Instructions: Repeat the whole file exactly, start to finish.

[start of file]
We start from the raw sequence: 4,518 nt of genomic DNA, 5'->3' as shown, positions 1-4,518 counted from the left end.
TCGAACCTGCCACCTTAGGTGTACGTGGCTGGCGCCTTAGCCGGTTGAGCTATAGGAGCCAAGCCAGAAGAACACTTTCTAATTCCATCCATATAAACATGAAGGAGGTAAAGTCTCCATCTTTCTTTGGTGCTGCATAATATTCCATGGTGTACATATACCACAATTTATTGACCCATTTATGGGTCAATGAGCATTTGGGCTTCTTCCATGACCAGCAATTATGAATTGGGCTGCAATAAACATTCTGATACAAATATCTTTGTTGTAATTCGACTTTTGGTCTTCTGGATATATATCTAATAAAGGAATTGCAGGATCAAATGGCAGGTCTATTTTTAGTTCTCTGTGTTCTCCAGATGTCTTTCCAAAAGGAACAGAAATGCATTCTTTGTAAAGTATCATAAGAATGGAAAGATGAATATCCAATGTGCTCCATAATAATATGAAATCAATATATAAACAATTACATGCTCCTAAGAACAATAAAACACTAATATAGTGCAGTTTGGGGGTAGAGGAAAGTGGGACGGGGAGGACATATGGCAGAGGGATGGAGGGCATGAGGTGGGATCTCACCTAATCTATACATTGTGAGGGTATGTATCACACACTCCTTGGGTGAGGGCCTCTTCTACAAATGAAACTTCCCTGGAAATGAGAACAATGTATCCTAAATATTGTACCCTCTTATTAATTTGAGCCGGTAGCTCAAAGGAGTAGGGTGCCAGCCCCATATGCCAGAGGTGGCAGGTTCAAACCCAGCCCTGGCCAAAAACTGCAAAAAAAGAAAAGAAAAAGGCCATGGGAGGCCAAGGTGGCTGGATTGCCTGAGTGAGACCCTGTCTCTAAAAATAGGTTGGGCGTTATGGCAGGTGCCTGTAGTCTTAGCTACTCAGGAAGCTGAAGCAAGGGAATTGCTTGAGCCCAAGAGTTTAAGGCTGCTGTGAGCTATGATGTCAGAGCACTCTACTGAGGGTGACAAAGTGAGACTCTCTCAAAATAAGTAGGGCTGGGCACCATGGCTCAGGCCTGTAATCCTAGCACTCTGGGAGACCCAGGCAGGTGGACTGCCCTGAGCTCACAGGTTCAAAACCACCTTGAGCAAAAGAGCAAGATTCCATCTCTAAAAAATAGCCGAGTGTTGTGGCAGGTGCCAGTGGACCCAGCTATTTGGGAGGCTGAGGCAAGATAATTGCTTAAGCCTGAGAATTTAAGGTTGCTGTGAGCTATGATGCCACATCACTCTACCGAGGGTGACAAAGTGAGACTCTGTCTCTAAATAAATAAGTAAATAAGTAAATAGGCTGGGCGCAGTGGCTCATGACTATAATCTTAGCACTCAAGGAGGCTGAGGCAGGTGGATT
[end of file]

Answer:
We start from the raw sequence: 4,518 nt of genomic DNA, 5'->3' as shown, positions 1-4,518 counted from the left end.
TCGAACCTGCCACCTTAGGTGTACGTGGCTGGCGCCTTAGCCGGTTGAGCTATAGGAGCCAAGCCAGAAGAACACTTTCTAATTCCATCCATATAAACATGAAGGAGGTAAAGTCTCCATCTTTCTTTGGTGCTGCATAATATTCCATGGTGTACATATACCACAATTTATTGACCCATTTATGGGTCAATGAGCATTTGGGCTTCTTCCATGACCAGCAATTATGAATTGGGCTGCAATAAACATTCTGATACAAATATCTTTGTTGTAATTCGACTTTTGGTCTTCTGGATATATATCTAATAAAGGAATTGCAGGATCAAATGGCAGGTCTATTTTTAGTTCTCTGTGTTCTCCAGATGTCTTTCCAAAAGGAACAGAAATGCATTCTTTGTAAAGTATCATAAGAATGGAAAGATGAATATCCAATGTGCTCCATAATAATATGAAATCAATATATAAACAATTACATGCTCCTAAGAACAATAAAACACTAATATAGTGCAGTTTGGGGGTAGAGGAAAGTGGGACGGGGAGGACATATGGCAGAGGGATGGAGGGCATGAGGTGGGATCTCACCTAATCTATACATTGTGAGGGTATGTATCACACACTCCTTGGGTGAGGGCCTCTTCTACAAATGAAACTTCCCTGGAAATGAGAACAATGTATCCTAAATATTGTACCCTCTTATTAATTTGAGCCGGTAGCTCAAAGGAGTAGGGTGCCAGCCCCATATGCCAGAGGTGGCAGGTTCAAACCCAGCCCTGGCCAAAAACTGCAAAAAAAGAAAAGAAAAAGGCCATGGGAGGCCAAGGTGGCTGGATTGCCTGAGTGAGACCCTGTCTCTAAAAATAGGTTGGGCGTTATGGCAGGTGCCTGTAGTCTTAGCTACTCAGGAAGCTGAAGCAAGGGAATTGCTTGAGCCCAAGAGTTTAAGGCTGCTGTGAGCTATGATGTCAGAGCACTCTACTGAGGGTGACAAAGTGAGACTCTCTCAAAATAAGTAGGGCTGGGCACCATGGCTCAGGCCTGTAATCCTAGCACTCTGGGAGACCCAGGCAGGTGGACTGCCCTGAGCTCACAGGTTCAAAACCACCTTGAGCAAAAGAGCAAGATTCCATCTCTAAAAAATAGCCGAGTGTTGTGGCAGGTGCCAGTGGACCCAGCTATTTGGGAGGCTGAGGCAAGATAATTGCTTAAGCCTGAGAATTTAAGGTTGCTGTGAGCTATGATGCCACATCACTCTACCGAGGGTGACAAAGTGAGACTCTGTCTCTAAATAAATAAGTAAATAAGTAAATAGGCTGGGCGCAGTGGCTCATGACTATAATCTTAGCACTCAAGGAGGCTGAGGCAGGTGGATT